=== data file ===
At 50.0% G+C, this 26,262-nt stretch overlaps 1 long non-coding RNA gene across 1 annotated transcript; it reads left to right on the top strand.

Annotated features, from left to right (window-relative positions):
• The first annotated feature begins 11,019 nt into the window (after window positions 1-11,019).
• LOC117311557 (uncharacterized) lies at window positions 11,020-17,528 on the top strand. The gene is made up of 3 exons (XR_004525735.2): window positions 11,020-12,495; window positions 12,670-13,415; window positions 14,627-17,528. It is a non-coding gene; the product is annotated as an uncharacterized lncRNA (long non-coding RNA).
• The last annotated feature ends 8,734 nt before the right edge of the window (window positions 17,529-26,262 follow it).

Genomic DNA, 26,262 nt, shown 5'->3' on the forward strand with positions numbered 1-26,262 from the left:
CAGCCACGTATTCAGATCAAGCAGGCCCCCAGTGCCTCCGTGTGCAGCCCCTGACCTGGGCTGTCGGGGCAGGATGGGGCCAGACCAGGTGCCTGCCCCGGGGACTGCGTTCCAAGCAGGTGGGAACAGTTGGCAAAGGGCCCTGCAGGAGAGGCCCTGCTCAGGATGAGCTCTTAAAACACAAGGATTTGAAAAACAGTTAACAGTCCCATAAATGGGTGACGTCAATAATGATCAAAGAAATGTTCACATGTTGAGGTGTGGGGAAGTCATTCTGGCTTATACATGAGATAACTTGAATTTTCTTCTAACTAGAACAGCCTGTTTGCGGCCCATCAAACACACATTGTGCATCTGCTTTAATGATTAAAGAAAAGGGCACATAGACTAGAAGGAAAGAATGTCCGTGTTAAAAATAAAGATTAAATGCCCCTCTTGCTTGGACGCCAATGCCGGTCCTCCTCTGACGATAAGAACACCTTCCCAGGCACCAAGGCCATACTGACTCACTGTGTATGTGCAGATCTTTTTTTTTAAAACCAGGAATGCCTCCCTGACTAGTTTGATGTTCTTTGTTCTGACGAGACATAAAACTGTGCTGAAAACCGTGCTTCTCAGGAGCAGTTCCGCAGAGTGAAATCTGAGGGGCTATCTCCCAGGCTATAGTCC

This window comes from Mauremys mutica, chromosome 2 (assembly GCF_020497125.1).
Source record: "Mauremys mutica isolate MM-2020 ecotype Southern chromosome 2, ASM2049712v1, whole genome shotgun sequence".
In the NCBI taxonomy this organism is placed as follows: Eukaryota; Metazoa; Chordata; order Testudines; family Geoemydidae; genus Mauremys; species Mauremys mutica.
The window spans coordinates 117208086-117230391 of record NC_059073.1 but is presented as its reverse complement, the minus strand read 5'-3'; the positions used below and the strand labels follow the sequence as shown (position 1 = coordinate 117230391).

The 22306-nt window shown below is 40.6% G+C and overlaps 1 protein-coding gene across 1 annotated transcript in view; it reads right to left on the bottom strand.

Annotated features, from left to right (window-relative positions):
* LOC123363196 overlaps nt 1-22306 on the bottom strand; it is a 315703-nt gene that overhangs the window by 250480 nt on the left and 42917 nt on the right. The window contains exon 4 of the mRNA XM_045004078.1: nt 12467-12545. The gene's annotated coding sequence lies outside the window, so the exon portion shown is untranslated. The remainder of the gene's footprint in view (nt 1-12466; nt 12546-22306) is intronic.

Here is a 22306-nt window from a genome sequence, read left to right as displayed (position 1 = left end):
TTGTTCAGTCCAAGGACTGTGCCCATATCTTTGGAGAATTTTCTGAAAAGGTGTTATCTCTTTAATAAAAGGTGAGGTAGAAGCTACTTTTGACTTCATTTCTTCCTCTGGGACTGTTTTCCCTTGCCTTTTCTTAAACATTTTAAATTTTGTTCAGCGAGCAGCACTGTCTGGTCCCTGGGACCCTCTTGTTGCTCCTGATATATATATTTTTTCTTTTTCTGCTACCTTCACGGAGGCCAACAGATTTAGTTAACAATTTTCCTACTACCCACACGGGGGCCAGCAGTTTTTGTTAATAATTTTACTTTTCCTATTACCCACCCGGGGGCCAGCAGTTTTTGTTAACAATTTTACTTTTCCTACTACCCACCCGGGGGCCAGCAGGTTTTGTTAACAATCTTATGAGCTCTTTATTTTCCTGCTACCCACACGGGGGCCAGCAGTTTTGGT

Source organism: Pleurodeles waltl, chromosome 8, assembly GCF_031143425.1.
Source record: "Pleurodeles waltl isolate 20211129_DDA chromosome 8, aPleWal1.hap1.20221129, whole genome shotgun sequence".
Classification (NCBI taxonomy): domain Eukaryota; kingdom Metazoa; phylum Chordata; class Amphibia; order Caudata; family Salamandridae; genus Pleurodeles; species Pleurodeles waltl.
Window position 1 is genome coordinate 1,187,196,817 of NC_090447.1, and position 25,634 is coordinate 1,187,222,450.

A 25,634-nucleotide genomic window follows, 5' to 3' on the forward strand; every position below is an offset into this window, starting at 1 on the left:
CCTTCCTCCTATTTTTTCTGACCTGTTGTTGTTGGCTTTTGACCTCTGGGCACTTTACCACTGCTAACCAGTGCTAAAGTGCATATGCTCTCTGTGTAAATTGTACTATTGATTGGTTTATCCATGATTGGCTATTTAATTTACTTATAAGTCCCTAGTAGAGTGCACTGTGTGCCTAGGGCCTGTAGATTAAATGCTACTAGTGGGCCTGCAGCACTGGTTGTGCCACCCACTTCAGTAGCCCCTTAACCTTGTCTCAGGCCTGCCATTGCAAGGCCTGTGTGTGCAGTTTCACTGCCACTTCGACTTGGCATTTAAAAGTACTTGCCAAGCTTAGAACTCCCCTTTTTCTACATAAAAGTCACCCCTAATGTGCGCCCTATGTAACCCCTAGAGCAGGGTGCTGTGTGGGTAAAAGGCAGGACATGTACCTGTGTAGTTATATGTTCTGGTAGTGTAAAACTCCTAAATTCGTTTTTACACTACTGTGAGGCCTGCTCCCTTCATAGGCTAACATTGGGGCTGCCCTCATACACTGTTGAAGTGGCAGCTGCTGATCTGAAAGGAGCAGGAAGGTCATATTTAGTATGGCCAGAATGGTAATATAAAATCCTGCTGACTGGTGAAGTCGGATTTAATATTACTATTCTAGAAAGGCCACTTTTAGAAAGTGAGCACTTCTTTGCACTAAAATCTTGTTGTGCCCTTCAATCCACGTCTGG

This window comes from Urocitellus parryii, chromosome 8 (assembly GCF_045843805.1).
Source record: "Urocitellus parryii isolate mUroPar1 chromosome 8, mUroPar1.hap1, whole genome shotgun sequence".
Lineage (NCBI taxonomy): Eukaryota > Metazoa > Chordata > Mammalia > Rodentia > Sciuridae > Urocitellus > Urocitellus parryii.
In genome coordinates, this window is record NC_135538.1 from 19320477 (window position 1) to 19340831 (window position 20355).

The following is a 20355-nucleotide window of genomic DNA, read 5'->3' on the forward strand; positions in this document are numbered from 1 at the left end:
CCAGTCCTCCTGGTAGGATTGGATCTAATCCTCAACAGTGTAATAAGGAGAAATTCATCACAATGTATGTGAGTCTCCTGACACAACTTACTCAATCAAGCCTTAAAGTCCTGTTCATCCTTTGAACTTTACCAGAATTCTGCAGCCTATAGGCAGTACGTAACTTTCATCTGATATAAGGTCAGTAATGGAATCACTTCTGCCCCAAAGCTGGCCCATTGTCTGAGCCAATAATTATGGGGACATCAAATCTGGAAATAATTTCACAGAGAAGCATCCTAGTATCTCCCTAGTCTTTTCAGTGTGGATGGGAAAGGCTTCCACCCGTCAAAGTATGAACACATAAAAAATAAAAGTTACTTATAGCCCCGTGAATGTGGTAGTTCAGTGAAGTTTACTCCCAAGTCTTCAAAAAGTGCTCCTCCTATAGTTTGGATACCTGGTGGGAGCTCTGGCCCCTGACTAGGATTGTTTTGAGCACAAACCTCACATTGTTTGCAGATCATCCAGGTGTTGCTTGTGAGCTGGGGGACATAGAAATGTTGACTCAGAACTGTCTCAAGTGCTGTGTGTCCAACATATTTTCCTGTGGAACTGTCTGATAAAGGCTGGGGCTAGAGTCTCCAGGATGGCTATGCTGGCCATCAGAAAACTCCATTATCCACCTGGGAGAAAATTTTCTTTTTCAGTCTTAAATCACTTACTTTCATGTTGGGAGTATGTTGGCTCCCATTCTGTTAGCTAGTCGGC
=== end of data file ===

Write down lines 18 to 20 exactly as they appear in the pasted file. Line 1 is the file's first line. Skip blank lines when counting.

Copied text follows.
Source record: "Pleurodeles waltl isolate 20211129_DDA chromosome 8, aPleWal1.hap1.20221129, whole genome shotgun sequence".
Classification (NCBI taxonomy): domain Eukaryota; kingdom Metazoa; phylum Chordata; class Amphibia; order Caudata; family Salamandridae; genus Pleurodeles; species Pleurodeles waltl.
Window position 1 is genome coordinate 1,187,196,817 of NC_090447.1, and position 25,634 is coordinate 1,187,222,450.